, Volume 40, Issue 1, pp 166-176

Endoscopic, radiographic, and manometric findings associated with cardiovascular dysphagia

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Abstract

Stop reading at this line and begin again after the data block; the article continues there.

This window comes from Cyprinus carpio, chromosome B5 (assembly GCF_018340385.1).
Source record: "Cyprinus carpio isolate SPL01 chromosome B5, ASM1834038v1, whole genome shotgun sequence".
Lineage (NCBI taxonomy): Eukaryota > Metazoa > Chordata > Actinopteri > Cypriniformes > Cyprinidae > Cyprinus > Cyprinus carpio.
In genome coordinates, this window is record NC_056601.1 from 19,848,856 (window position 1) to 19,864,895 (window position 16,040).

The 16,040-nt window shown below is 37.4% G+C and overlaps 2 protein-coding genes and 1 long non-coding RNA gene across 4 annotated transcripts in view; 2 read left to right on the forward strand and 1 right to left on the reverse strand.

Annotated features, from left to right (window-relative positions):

The roentgenographic, echocardiographic, endoscopic, and manometric findings were studied in five consecutive patients with cardiovascular dysphagia, including four with a dilated left atrium and one with an anomalous left subclavian artery. Common and different manometric findings were found in the two types of cardiovascular dysphagia. The major manometric abnormality in all cases was an elevated baseline pressure, with superimposed large rhythmic pressure waves occurring at the same frequency as the electrocardiogram in the mid-esophagus. This manometric abnormality, produced by pulsatile cardiovascular compression, provides direct evidence that cardiovascular dysphagia is caused by esophageal luminal obstruction from cardiovascular compression. Indirect evidence supporting this mechanism includes smooth extrinsic compression and hang-up of ingested barium in the mid-esophagus on esophagogram and transmitted mural pulsations and a compressed lumen in the mid-esophagus at panendoscopy. Two of the five patients had deranged esophageal peristalsis within the high-pressure zone, which also contributed to the dysphagia. Autopsy in one patient with deranged peristalsis revealed a band of ischemic esophageal mucosa in the zone compressed by the dilated left atrium. A novel manometric maneuver might distinguish dysphagia due to an anomalous left subclavian artery from dysphagia due to a dilated left atrium. Left arm elevation during manometry in the single patient with the anomalous artery significantly increased the mean mid-esophageal baseline pressure by 92% (N=10 trials), and mean pressure wave amplitude by 93% (N=10 trials,P<0.002 for each, nonparametric signed rank test). Left arm elevation in this patient also increased the observed luminal obstruction during endoscopy. These manometric and endoscopic findings may be explained by increased arterial compression of the esophagus produced by arterial stretch and anterior displacement with arm elevation.